The (Steven) Bright Light for Criminal Justice

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Friday: What's Going On in Dport / Posts! / Uncategorized

This week in Davenport we held a tea with guest Steven Bright who is an advocate of Criminal Justice reform in the South.

During this tea he affirmed that courts of profit cannot also be courts of justice, often certain courts operate without lawyers even. He recounted many stories of the cases he worked with including one of a man who burned leaves in his yard, was arrested, and fined $500. This man was allowed to pay installments because he couldn’t pay full lump sum but, had to be on probation during that time. A private probation facility costs $40 per month and when Bright found him he owed over $600 on a $500 fine.

Many of the people Bright is fighting for stay in jail for weeks at a time because they lack access to lawyers. Some offered release only for a guilty plea.

Another case Bright worked on was about a women’s husband who died because she was held in jail without a conviction and couldn’t drive him to dialysis. The system is the punishment in some cases. In hers, her conviction was thrown out but only after she missed her husband’s funeral.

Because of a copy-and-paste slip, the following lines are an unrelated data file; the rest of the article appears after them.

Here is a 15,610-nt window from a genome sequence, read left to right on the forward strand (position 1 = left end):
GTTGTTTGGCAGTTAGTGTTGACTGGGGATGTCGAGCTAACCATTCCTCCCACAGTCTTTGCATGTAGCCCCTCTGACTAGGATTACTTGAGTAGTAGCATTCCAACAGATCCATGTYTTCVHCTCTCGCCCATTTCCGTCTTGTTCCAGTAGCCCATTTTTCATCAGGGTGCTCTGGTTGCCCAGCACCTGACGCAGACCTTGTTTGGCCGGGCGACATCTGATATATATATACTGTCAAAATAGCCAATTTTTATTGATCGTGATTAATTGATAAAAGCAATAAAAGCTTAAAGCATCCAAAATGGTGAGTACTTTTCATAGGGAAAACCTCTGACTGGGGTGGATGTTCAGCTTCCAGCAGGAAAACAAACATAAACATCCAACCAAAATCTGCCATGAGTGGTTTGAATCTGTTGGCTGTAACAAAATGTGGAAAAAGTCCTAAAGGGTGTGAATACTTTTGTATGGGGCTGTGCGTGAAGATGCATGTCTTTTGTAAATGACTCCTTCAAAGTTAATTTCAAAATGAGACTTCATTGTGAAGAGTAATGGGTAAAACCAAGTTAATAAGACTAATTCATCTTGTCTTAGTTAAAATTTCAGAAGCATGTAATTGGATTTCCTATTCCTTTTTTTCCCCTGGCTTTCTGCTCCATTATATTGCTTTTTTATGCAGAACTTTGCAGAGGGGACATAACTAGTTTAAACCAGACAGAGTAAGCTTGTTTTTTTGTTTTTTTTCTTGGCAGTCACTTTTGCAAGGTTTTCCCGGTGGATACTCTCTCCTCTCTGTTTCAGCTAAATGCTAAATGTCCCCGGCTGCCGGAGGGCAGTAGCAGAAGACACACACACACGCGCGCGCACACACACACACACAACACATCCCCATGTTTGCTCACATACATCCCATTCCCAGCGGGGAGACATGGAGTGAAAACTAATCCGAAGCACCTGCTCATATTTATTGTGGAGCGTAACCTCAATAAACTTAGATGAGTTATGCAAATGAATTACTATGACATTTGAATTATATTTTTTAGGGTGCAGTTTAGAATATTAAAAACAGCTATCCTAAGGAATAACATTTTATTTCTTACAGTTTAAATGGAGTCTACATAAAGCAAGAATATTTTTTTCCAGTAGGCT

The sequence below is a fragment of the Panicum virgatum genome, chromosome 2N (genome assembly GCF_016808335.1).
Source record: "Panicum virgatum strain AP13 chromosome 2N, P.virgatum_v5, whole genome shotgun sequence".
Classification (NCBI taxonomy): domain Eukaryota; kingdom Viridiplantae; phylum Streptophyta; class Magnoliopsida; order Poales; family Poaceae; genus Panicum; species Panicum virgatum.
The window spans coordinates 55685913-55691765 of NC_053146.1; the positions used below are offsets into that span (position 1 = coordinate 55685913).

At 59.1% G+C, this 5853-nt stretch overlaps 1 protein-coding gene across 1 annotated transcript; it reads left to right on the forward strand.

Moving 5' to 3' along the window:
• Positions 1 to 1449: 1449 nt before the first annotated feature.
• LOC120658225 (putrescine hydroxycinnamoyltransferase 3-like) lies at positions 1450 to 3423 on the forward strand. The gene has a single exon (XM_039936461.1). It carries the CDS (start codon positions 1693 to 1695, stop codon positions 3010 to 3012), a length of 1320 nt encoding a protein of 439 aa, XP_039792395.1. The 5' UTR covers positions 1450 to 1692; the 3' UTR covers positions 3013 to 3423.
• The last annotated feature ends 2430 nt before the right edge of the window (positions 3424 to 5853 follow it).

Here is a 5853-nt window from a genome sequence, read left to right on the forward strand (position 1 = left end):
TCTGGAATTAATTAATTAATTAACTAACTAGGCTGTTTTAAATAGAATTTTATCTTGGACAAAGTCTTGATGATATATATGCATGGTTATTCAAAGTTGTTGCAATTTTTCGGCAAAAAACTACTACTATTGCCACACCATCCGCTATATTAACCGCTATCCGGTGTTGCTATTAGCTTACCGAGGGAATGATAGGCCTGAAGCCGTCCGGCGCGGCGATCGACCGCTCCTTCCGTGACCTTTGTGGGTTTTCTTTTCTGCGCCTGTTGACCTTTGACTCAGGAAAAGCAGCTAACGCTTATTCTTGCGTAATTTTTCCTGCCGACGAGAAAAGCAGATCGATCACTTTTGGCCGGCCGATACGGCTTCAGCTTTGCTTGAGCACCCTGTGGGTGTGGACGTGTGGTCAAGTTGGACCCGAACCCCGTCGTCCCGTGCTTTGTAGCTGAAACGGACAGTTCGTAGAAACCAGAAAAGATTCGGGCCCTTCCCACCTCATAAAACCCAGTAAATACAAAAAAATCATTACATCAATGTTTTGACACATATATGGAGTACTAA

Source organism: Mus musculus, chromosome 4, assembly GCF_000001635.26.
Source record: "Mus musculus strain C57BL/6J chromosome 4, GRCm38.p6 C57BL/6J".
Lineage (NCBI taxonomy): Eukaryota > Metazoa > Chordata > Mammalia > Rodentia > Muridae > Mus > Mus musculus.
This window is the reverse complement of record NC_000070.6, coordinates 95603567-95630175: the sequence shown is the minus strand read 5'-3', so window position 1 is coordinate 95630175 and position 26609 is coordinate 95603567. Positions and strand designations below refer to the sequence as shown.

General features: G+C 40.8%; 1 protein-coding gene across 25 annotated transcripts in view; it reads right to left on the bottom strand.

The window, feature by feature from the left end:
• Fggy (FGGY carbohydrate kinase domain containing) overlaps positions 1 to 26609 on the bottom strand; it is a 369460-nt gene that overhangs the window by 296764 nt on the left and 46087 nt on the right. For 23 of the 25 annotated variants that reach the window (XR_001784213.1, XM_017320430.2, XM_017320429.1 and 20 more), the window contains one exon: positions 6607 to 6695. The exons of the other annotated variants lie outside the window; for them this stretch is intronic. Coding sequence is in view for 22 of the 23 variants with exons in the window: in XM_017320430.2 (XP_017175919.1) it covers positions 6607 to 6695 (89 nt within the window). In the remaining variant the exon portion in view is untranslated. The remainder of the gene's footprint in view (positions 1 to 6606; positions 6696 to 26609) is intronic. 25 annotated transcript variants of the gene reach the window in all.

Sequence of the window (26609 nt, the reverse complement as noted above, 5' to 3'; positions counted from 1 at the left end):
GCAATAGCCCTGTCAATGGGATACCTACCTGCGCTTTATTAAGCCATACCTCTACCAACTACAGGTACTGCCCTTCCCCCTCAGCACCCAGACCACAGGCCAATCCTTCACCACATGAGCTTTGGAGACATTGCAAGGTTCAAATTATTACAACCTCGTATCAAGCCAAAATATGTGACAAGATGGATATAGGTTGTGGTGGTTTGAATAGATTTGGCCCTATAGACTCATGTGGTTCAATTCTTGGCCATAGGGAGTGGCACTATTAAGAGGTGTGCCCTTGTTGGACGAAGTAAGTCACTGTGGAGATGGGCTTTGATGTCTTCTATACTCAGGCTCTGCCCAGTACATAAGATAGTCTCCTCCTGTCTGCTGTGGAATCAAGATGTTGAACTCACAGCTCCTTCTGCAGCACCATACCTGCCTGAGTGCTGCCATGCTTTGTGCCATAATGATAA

95% of all prosecutors in the country are white men. The discretionary decisions after the arrest may lead to the accused receiving the death penalty and the demographics of the prosecutors creates an inherent bias in the use of the death penalty. This is why certain counties can have super high rates of death penalty charges compared to others.

Counties like Harrison county Texas (Houston) have more death penalty charges than any other county in the states. There’s a lethal combination of an aggressive prosecutor’s office and a terrible public defendant’s office.

Rows of black men are often paraded into the Courthouse and told at the same time to plead guilty. Bright is quoted as saying, “It’s like a slave ship has been parked outside the courthouse. People are being processed like hamburgers at McDonalds”

Bright gave lasting advice that “Our lives are not our own. They belong to people that need us desperately.”

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